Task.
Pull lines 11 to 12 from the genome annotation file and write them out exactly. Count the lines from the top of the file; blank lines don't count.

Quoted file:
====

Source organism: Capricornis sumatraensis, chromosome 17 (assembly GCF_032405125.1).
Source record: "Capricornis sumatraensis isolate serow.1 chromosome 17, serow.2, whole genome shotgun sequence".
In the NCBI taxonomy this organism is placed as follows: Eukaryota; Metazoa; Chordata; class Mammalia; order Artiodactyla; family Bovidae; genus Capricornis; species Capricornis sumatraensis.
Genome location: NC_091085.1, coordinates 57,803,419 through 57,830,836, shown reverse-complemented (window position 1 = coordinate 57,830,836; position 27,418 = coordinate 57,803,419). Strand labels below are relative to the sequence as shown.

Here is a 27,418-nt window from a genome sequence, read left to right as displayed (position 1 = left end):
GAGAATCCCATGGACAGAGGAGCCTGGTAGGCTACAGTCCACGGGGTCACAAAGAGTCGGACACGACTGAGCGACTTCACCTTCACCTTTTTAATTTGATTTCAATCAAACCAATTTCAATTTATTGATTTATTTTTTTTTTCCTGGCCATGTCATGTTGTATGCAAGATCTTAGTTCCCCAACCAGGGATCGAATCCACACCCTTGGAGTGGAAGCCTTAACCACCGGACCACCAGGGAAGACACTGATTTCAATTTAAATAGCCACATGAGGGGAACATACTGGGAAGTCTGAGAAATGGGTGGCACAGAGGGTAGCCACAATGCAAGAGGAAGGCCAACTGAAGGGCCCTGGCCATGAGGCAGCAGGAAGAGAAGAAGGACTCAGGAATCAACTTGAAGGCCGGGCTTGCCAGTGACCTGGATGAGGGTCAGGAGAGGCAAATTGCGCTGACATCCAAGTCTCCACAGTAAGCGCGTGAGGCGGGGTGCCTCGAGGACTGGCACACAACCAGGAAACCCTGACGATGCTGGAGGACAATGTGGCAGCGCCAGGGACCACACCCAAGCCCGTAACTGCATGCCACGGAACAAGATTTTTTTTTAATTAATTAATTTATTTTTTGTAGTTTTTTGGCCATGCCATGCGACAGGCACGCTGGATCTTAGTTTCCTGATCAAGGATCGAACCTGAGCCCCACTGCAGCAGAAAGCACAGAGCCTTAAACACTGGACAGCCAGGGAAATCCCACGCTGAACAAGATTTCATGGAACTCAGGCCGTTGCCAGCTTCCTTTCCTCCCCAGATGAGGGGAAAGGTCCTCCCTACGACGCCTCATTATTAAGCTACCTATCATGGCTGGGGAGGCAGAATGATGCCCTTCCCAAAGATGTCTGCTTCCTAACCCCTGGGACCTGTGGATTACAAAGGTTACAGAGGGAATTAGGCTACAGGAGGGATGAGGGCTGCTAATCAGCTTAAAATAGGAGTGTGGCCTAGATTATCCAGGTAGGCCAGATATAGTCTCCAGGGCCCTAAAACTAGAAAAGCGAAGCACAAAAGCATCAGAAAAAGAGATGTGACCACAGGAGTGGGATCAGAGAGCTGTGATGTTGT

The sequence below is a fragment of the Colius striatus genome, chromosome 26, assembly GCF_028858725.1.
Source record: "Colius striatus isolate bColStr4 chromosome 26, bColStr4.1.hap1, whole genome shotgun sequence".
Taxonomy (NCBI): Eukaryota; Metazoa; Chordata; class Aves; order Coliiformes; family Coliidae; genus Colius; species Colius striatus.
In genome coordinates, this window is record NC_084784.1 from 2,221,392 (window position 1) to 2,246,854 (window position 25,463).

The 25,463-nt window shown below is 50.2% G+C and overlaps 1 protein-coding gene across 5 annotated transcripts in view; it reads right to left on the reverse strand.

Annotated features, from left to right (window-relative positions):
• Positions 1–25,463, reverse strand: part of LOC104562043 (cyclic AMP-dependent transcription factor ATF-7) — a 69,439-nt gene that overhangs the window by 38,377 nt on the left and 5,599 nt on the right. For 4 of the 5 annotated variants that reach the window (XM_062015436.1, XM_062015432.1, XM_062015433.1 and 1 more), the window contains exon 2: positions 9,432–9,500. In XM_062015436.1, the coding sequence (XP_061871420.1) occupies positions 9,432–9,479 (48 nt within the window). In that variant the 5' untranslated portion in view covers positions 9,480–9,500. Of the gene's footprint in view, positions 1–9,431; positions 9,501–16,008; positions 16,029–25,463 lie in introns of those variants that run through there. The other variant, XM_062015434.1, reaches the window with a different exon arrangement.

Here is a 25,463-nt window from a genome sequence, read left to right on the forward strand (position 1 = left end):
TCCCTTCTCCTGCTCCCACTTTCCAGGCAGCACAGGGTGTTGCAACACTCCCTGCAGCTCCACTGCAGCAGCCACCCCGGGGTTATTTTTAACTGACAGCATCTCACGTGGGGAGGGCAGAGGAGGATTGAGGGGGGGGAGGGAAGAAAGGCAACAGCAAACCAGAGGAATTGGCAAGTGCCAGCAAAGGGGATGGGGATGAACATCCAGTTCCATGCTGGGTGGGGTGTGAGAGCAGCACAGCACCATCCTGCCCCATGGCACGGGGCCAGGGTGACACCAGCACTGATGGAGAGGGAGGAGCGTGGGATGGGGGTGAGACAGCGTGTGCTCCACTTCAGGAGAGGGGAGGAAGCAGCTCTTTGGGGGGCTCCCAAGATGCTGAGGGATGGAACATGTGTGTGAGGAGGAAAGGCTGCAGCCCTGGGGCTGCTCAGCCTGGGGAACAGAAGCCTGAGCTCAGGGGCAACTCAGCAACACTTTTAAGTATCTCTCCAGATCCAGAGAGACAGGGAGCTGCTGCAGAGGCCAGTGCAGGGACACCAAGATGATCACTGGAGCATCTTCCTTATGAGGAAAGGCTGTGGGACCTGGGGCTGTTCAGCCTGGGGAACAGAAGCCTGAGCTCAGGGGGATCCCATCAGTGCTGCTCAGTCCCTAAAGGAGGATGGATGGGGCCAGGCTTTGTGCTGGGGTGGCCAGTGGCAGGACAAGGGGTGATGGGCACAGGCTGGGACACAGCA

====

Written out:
The 25,463-nt window shown below is 50.2% G+C and overlaps 1 protein-coding gene across 5 annotated transcripts in view; it reads right to left on the reverse strand.

Annotated features, from left to right (window-relative positions):